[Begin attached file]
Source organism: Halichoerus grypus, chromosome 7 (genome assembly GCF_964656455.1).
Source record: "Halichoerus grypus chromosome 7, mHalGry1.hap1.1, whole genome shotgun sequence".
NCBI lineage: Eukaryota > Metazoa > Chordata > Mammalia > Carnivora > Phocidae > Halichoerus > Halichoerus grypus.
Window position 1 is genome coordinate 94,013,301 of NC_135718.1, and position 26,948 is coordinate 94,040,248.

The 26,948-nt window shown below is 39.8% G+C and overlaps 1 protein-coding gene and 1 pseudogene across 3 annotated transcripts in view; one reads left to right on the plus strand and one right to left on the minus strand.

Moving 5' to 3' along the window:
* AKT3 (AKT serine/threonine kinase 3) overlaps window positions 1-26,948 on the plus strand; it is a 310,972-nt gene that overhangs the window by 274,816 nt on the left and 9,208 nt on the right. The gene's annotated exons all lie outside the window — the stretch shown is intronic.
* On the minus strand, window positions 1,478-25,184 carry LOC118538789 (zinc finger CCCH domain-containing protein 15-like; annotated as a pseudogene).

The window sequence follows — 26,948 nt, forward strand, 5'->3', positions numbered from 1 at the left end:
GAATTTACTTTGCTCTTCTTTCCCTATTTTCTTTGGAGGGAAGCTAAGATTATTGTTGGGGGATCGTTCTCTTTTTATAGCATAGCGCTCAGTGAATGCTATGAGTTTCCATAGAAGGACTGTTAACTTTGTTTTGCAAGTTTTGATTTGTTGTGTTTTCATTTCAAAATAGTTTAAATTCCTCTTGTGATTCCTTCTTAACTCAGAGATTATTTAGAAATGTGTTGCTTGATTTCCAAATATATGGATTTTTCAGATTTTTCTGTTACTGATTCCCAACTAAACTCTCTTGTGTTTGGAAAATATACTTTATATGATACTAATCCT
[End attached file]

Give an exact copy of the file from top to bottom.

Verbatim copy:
Source organism: Halichoerus grypus, chromosome 7 (genome assembly GCF_964656455.1).
Source record: "Halichoerus grypus chromosome 7, mHalGry1.hap1.1, whole genome shotgun sequence".
NCBI lineage: Eukaryota > Metazoa > Chordata > Mammalia > Carnivora > Phocidae > Halichoerus > Halichoerus grypus.
Window position 1 is genome coordinate 94,013,301 of NC_135718.1, and position 26,948 is coordinate 94,040,248.

The 26,948-nt window shown below is 39.8% G+C and overlaps 1 protein-coding gene and 1 pseudogene across 3 annotated transcripts in view; one reads left to right on the plus strand and one right to left on the minus strand.

Moving 5' to 3' along the window:
* AKT3 (AKT serine/threonine kinase 3) overlaps window positions 1-26,948 on the plus strand; it is a 310,972-nt gene that overhangs the window by 274,816 nt on the left and 9,208 nt on the right. The gene's annotated exons all lie outside the window — the stretch shown is intronic.
* On the minus strand, window positions 1,478-25,184 carry LOC118538789 (zinc finger CCCH domain-containing protein 15-like; annotated as a pseudogene).

The window sequence follows — 26,948 nt, forward strand, 5'->3', positions numbered from 1 at the left end:
GAATTTACTTTGCTCTTCTTTCCCTATTTTCTTTGGAGGGAAGCTAAGATTATTGTTGGGGGATCGTTCTCTTTTTATAGCATAGCGCTCAGTGAATGCTATGAGTTTCCATAGAAGGACTGTTAACTTTGTTTTGCAAGTTTTGATTTGTTGTGTTTTCATTTCAAAATAGTTTAAATTCCTCTTGTGATTCCTTCTTAACTCAGAGATTATTTAGAAATGTGTTGCTTGATTTCCAAATATATGGATTTTTCAGATTTTTCTGTTACTGATTCCCAACTAAACTCTCTTGTGTTTGGAAAATATACTTTATATGATACTAATCCT